Arts and Entertainment From left to right: Felicity Denham (last seen by Covers shivering in the freezing cold press tent at the Hay Literary Festival), Becky Short, Daniel Freeman, Tory Lyne-Pirkis (who knows the rules of polo and makes a freakishly good Queen), Steven Williams (CEO), Fiona Marsh and Tony Mulliken (chairman, aka the Prince of Wales)

What's really going on in the world of books

The history cycle will star Ben Whishaw

Heads Up: Shakespeare's History Plays

Once more unto the Beeb ... the Bard's back on the box

The Weekend's Viewing: Perspectives: David Suchet – the People I Have Shot, Sun, ITV1
Being Human, Sun, BBC3

When The South Bank Show was axed in 2009, it seemed like the final swing of the wrecking ball into ITV as a home for the arts, and further evidence that high culture in general was not welcome on television.

Letter from the editor: i's relationship with its readers

One of the nicest things about i – unprecedented in my Fleet Street experience – is the newspaper’s relationship with its readers.

Letter from the editor: Appreciating a detective series

Do you have to be a certain age to appreciate detective series?

Music hall saved after 'overwhelming' response to fund-raising appeal

The world's oldest surviving music hall, Wilton's in London, has been saved from closure after an "overwhelming" public response to an emergency fund-raising appeal.

Joan Smith: Farming out forensic science is criminal

Sherlock Holmes used a magnifying glass, while Hercule Poirot relied on his little grey cells.

Video: Poirot meets Prince Charles

Actor David Suchet receives the CBE from Prince Charles and says there could be more Poirot to come.

David Lister: Subsidised theatre receives a timely boost

Spare a thought for the losers. Andrew Lloyd Webber's latest musical drew a blank at last night's ceremony, a rarity for him. Television's Poirot, David Suchet, must wait another year for an Olivier, despite a fine performance in Arthur Miller's All My Sons. Derek Jacobi's towering and desperately moving King Lear was also beaten.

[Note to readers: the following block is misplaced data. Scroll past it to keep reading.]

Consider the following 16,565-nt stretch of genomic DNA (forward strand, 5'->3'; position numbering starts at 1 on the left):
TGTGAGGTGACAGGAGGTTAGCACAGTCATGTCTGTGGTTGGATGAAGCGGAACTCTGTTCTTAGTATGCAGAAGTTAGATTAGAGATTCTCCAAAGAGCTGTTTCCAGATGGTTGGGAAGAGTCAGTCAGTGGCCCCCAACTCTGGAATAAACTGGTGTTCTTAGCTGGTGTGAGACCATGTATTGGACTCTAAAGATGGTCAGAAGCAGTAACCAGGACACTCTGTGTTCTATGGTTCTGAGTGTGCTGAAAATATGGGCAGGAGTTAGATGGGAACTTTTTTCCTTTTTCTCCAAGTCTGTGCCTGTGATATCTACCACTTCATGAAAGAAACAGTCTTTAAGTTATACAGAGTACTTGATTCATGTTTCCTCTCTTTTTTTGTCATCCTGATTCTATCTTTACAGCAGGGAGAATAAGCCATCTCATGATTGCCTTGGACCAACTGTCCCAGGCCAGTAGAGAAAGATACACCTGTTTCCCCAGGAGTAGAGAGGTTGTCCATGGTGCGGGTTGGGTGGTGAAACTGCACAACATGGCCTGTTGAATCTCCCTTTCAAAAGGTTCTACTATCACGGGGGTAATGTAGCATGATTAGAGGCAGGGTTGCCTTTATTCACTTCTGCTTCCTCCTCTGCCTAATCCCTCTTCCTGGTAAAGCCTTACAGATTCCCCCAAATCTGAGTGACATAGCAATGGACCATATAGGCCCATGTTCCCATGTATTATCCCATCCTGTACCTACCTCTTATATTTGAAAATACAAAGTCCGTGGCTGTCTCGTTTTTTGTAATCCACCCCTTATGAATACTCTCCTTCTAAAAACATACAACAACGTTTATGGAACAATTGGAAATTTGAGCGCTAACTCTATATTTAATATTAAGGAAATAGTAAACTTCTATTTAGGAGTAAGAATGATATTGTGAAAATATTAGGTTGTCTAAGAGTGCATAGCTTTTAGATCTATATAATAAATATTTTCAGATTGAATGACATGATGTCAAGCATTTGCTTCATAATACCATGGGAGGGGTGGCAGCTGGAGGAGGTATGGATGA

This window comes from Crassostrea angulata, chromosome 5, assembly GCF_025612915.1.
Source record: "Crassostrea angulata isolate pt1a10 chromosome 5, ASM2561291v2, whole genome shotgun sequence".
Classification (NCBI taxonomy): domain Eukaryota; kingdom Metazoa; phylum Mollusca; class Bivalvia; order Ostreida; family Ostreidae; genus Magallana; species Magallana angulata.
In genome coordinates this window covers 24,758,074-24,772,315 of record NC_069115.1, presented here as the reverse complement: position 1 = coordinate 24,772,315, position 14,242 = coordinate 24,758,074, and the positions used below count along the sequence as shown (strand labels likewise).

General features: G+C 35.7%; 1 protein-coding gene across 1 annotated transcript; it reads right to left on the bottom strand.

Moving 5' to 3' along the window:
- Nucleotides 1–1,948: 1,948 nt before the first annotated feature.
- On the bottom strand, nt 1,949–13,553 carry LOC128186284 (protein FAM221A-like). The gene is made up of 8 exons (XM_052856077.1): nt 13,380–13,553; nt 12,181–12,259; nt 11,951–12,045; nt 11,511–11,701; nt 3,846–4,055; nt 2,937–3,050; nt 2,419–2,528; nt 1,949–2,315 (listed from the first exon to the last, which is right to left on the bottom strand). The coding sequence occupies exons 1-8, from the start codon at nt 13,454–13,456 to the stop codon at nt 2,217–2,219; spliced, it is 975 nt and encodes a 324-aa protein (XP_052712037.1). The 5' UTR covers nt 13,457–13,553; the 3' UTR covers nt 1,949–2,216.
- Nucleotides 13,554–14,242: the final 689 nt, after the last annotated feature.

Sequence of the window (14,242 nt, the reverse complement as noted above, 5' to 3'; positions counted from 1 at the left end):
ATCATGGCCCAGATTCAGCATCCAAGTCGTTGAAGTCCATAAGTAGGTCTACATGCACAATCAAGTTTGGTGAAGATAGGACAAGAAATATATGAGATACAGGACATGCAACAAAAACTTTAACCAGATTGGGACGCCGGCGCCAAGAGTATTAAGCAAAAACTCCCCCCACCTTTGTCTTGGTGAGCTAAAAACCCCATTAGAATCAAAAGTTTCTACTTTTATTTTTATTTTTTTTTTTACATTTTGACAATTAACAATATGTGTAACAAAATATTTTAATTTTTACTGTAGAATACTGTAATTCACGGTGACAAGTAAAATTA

The stars of Cameron's Big Society dominate New Year Honours list

Awards also given to those in business, fashion, sport, the arts and media

The Feral Beast: Michael White, first with the latest

He has been a political reporter for The Guardian since Pitt the Younger's first belch; these days, Michael White is so grand he can't be bothered with the boring matter of keeping abreast of facts.

Christie 'exorcised' herself of Poirot

The murder mystery writer Agatha Christie wanted to "exorcise herself" of Hercule Poirot, one of her most famous and enduring characters, her grandson has revealed.

David Lister: You should get out more, Dr Miller. You might enjoy it...

The learned doctor really doesn't learn. The last time he criticised "celebrity casting", he picked on "that man from Dr Who" playing Hamlet on stage in 2008. In fact David Tennant, the object of his ire, was a classically trained Royal Shakespeare Company actor. After the brickbats aimed at him for that faux pas, you might have thought that Dr Miller would be more careful.

Age can wither them: Will today’s hit plays still be being revived in 50 years' time?

Private Lives and After the Dance both caused a sensation when they appeared in the Thirties and are still being successfully revived. But will today’s hit plays last the course?

Agatha Christie: The curious case of the cosy queen